* Australian ports fully booked for wheat exports up to December
* Black Sea wheat delivered price in Asia climbs above Australian
SINGAPORE, Oct 22 (Reuters) – Robust demand for Australian wheat is quickly filling up shipping slots as importers book cargoes in advance from typically the world’s fourth-largest exporter ahead of what is expected to be a second year of near record output.
The country’s ports are fully booked right up to the end of December for the crop which will be harvested from November onwards, one Sydney-based grains broker and two Singapore-based traders told Reuters.
“Even January is pretty much done,” said one of the sources in Singapore who sells wheat to buyers in Asia. “Buyers are now looking at February and March.”
Australian premium white wheat was quoted at around $370-$375 a tonne, including cost and freight (C&F), to Indonesia for February shipment, up from earlier deals done at around $360 a tonne.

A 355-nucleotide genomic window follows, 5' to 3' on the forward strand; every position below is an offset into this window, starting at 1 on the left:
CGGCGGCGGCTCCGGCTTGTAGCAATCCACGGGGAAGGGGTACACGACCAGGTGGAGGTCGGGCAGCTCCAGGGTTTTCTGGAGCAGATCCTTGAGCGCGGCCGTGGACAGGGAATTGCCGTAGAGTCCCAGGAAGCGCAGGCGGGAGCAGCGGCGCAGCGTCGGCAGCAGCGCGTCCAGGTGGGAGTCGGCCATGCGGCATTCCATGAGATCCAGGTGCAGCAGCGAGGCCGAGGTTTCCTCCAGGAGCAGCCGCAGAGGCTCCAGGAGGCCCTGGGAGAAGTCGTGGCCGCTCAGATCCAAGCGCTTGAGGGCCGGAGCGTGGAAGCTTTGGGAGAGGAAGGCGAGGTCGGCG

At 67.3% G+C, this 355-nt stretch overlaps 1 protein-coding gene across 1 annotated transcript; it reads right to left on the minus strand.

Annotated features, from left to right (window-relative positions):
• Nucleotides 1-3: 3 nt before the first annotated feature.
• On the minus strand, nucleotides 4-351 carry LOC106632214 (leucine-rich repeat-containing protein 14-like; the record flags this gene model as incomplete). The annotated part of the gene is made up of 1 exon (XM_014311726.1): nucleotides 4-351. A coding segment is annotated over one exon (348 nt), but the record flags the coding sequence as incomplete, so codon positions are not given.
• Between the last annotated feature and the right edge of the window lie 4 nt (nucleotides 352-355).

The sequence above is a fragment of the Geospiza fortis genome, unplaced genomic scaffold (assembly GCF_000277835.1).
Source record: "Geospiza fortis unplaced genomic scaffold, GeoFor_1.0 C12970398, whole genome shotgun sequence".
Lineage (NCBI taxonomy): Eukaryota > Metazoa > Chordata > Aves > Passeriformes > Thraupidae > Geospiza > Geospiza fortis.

Wheat from the Black Sea region has turned more expensive than the Australian grain at $385 a tonne, C&F, due to rising freight costs, they said.
Australian forecasters last month raised their wheat production targets to 32.6 million tonnes for the season ending June 30, 2022, which would make it second only to last season’s record-breaking harvest of the country’s most valuable crop.
Australian wheat exports in 2021/22 (July-June) are forecast to be around 23 million tonnes, 37% above the 10-year average, according to the Australian Bureau of Agricultural and Resource Economics and Sciences.
Global wheat prices climbed to their highest since 2013 in August on expectations of lower output due to adverse weather in Russia and drought in the United States and Canada.
Benchmark Chicago Board of Trade (CBOT) wheat futures were trading at $7.47 a bushel on Friday, not far from the eight-year high of $7.74-3/4 a bushel reached in August.
Russian wheat export prices were stable last week after 13 consecutive weeks of growth, the IKAR agriculture consultancy said in a note on Monday. (Reporting by Naveen Thukral; Editing by Subhranshu Sahu)